On-screen: Clifford McKinley, Kalamazoo, MI

Thomas L. Friedman: There's been this skills bias polarization. So if you have the skills and education today to take advantage of the IT revolution, you're going to be fine. But if you don't have that education, you're in real trouble.

On-screen: Thomas L. Friedman, Reporter and Columnist for The New York Times, Author

Wade Henderson: And so for that group of people, the chances of them ever participating meaningfully in American life is almost non-existent.

On-screen: Wade Henderson, President and CEO, Leadership Conference on Civil and Human Rights

Eliot Cutler: We are stuck in an economy that is suffering from an absence of a strategic plan to create opportunity.

On-screen: Eliot Cutler, CEO, Maine Center for Graduate and Professional Studies, Portland, ME

Henry Braun: What we will see is a slow but inexorable polarization of our society into a relatively small group of haves and a relatively large group of have nots that will place enormous strain on the nature of American society and democracy.

Irwin Kirsch: What you see is this pulling apart or this bifurcation of the society along the lines of education and human capital.

Henry Braun: There's a profound change in the kinds of human capital that were valued. And those individuals that have that human capital, they were doing well, and their communities do well, so they're able to maintain not only their human capital but their social capital as well.

Doug Massey: It's become more and more of a two tiered economy with a small number of people at the top and everybody else kind of struggling to stay where they are, or falling down.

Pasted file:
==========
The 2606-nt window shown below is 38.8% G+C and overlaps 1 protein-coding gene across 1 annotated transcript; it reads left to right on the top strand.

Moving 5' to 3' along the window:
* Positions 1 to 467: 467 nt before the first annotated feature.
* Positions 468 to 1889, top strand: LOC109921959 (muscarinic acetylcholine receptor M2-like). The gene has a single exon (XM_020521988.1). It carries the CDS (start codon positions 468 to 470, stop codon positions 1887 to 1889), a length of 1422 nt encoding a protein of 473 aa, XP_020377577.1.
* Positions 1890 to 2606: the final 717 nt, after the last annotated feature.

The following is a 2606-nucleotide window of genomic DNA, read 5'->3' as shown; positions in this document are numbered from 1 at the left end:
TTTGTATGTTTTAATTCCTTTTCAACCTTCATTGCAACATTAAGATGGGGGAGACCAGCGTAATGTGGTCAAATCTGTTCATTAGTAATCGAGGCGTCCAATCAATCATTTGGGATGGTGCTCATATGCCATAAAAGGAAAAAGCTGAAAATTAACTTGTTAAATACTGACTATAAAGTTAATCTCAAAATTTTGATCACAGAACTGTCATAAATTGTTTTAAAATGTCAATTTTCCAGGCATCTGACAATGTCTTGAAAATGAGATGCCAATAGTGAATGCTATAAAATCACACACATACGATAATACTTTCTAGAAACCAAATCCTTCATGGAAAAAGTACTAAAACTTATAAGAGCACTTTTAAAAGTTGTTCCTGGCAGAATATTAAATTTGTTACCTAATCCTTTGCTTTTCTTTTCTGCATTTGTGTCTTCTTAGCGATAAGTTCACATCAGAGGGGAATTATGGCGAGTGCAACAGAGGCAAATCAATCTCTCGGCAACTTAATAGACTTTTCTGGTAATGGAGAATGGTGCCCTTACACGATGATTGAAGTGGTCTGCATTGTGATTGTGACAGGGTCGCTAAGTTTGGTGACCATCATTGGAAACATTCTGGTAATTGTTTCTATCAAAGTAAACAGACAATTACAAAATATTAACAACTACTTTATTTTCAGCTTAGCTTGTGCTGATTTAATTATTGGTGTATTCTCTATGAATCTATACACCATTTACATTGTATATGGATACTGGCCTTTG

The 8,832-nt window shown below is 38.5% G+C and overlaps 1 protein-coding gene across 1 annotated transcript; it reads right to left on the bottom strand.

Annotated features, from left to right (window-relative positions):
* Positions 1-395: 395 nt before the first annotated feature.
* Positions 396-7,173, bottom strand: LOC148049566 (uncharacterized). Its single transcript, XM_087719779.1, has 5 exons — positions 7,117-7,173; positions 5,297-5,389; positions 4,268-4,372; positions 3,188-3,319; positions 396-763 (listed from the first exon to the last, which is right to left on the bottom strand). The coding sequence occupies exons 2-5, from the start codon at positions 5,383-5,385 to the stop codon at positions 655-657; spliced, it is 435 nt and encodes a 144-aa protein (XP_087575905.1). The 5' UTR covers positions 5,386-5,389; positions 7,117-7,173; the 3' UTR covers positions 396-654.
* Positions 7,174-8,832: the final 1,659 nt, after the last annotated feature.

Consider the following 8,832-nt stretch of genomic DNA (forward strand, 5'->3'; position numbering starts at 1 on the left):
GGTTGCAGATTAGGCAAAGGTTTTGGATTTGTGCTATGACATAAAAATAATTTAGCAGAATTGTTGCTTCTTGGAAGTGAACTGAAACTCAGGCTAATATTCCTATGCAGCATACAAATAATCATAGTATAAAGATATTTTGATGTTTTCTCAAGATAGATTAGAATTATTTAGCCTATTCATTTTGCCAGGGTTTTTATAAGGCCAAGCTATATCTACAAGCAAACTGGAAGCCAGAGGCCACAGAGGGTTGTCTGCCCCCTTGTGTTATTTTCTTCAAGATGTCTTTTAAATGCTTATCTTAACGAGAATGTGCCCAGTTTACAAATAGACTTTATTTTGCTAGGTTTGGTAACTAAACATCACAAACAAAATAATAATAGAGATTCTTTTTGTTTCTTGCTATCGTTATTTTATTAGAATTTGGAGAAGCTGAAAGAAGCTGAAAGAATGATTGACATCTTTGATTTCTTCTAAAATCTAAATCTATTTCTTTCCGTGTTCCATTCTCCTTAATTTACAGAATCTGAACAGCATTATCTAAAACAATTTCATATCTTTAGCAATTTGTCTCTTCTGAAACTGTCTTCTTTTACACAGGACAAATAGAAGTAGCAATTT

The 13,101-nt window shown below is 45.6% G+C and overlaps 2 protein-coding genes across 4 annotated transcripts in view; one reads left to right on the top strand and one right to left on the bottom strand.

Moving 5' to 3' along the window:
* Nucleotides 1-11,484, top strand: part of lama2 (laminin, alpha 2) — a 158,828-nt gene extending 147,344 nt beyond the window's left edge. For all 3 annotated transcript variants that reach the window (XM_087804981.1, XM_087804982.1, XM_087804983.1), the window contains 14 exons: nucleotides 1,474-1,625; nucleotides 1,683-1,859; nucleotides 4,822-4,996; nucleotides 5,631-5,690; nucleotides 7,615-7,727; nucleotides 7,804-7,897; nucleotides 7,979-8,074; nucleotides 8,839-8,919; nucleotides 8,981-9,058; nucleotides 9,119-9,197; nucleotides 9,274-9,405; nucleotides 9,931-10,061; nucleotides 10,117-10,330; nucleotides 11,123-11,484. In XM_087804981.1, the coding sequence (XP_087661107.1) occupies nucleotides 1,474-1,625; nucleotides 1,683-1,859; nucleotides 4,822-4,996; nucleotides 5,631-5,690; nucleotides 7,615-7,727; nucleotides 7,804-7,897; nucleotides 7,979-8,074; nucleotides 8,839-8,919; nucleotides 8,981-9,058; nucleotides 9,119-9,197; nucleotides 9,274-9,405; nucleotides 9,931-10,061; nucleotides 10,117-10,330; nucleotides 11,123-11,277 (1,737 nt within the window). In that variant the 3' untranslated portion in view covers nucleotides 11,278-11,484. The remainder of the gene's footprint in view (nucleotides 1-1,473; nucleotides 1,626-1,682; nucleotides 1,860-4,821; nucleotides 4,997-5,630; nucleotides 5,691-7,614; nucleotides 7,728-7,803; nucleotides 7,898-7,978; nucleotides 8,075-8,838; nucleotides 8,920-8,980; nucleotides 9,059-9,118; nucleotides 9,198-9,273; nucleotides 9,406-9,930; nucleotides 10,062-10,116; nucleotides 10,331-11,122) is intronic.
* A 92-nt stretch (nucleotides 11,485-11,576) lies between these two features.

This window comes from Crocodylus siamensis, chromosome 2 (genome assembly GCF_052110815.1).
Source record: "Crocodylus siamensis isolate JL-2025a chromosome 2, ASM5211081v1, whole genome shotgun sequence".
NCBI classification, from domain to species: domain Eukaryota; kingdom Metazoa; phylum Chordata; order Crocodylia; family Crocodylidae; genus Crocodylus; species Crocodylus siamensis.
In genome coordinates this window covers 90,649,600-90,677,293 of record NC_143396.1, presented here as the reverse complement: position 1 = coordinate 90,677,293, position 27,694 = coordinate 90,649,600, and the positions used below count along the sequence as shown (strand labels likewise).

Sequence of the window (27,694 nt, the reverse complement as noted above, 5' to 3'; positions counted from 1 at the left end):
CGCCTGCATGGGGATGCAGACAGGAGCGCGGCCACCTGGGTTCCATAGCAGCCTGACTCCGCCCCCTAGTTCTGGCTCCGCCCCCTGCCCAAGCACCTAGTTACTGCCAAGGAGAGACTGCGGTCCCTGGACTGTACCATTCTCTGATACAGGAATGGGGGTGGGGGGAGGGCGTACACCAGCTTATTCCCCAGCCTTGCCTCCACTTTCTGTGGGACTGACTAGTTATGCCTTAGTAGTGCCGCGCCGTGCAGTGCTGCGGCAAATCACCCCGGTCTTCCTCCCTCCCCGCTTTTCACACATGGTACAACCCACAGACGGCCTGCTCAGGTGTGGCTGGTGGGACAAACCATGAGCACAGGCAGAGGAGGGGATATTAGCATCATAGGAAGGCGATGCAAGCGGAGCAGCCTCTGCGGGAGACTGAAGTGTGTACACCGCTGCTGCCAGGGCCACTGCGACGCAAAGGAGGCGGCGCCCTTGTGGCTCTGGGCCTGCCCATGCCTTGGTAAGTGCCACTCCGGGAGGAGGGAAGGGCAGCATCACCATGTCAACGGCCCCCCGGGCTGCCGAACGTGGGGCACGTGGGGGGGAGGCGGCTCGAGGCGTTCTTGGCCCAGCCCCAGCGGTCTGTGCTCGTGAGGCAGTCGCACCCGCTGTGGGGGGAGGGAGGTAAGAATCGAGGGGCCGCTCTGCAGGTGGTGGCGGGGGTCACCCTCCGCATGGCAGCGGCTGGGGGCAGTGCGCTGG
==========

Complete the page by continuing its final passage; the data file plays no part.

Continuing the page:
Tonya Allen: What we have in Detroit are people who want good things. Many of them believe in the American Dream even though the American Dream has not proven to be a reality for them.

On-screen: Tonya Allen, President and CEO, Skillman Foundation, Detroit, MI

Tim Smeeding: The worst is the working middle class. You've worked hard, you've paid your taxes, you put your kids to school and you're still going downhill.

On-screen: Tim Smeeding, Professor of Public Affairs and Economics, University of Wisconsin

Irwin Kirsch: What's interesting when you think about it through the lens of opportunity, the relationship between human capital and social capital has changed. So we are becoming more polarized as a society, not just in terms of our skills, but also in terms of our social capital.

Chrystia Freeland: So even as the economic divide has been growing larger, so has the social and cultural one.

Doug Massey: We're seeing a polarization of the residential structure of the United States. So you see affluent places becoming increasingly affluent and poor places becoming increasingly poor.

Irwin Kirsch: Your neighborhoods used to be this mix of people with different levels of education and economic lines.

Jerell Blakely: This was a mixed neighborhood growing up.

On-screen: Jerell Blakely, History Teacher, Trenton High School, Trenton, NJ